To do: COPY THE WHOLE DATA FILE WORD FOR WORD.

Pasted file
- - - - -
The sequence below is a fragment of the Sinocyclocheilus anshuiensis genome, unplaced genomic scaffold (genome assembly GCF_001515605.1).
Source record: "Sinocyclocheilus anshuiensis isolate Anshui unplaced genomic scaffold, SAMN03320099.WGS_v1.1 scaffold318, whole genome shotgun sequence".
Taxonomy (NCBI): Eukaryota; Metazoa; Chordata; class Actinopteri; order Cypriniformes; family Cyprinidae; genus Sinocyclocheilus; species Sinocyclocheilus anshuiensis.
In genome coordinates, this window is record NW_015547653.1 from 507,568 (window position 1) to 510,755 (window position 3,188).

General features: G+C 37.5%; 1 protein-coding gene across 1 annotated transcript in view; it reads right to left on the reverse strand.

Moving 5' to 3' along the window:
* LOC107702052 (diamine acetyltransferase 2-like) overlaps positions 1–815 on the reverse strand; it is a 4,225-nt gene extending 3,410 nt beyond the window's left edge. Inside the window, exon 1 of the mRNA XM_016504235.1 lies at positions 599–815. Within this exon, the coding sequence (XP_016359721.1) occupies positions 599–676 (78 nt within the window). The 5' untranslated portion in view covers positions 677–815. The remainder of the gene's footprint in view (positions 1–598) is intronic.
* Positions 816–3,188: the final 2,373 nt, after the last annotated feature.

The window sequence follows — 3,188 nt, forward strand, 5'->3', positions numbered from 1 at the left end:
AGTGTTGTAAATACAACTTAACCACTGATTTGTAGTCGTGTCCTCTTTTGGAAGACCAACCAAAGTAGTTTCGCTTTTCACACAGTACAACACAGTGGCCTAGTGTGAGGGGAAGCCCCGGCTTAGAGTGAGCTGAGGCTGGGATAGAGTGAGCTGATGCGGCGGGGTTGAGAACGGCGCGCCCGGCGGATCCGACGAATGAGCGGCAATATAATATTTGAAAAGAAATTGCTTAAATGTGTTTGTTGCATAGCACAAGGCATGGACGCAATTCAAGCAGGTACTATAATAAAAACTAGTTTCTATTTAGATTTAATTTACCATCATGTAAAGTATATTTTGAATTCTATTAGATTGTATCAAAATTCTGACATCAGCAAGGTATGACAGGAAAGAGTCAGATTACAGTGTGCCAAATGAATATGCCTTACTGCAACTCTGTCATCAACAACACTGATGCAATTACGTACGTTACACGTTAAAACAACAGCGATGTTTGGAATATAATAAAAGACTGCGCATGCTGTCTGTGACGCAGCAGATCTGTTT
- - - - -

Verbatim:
The sequence below is a fragment of the Sinocyclocheilus anshuiensis genome, unplaced genomic scaffold (genome assembly GCF_001515605.1).
Source record: "Sinocyclocheilus anshuiensis isolate Anshui unplaced genomic scaffold, SAMN03320099.WGS_v1.1 scaffold318, whole genome shotgun sequence".
Taxonomy (NCBI): Eukaryota; Metazoa; Chordata; class Actinopteri; order Cypriniformes; family Cyprinidae; genus Sinocyclocheilus; species Sinocyclocheilus anshuiensis.
In genome coordinates, this window is record NW_015547653.1 from 507,568 (window position 1) to 510,755 (window position 3,188).

General features: G+C 37.5%; 1 protein-coding gene across 1 annotated transcript in view; it reads right to left on the reverse strand.

Moving 5' to 3' along the window:
* LOC107702052 (diamine acetyltransferase 2-like) overlaps positions 1–815 on the reverse strand; it is a 4,225-nt gene extending 3,410 nt beyond the window's left edge. Inside the window, exon 1 of the mRNA XM_016504235.1 lies at positions 599–815. Within this exon, the coding sequence (XP_016359721.1) occupies positions 599–676 (78 nt within the window). The 5' untranslated portion in view covers positions 677–815. The remainder of the gene's footprint in view (positions 1–598) is intronic.
* Positions 816–3,188: the final 2,373 nt, after the last annotated feature.

The window sequence follows — 3,188 nt, forward strand, 5'->3', positions numbered from 1 at the left end:
AGTGTTGTAAATACAACTTAACCACTGATTTGTAGTCGTGTCCTCTTTTGGAAGACCAACCAAAGTAGTTTCGCTTTTCACACAGTACAACACAGTGGCCTAGTGTGAGGGGAAGCCCCGGCTTAGAGTGAGCTGAGGCTGGGATAGAGTGAGCTGATGCGGCGGGGTTGAGAACGGCGCGCCCGGCGGATCCGACGAATGAGCGGCAATATAATATTTGAAAAGAAATTGCTTAAATGTGTTTGTTGCATAGCACAAGGCATGGACGCAATTCAAGCAGGTACTATAATAAAAACTAGTTTCTATTTAGATTTAATTTACCATCATGTAAAGTATATTTTGAATTCTATTAGATTGTATCAAAATTCTGACATCAGCAAGGTATGACAGGAAAGAGTCAGATTACAGTGTGCCAAATGAATATGCCTTACTGCAACTCTGTCATCAACAACACTGATGCAATTACGTACGTTACACGTTAAAACAACAGCGATGTTTGGAATATAATAAAAGACTGCGCATGCTGTCTGTGACGCAGCAGATCTGTTT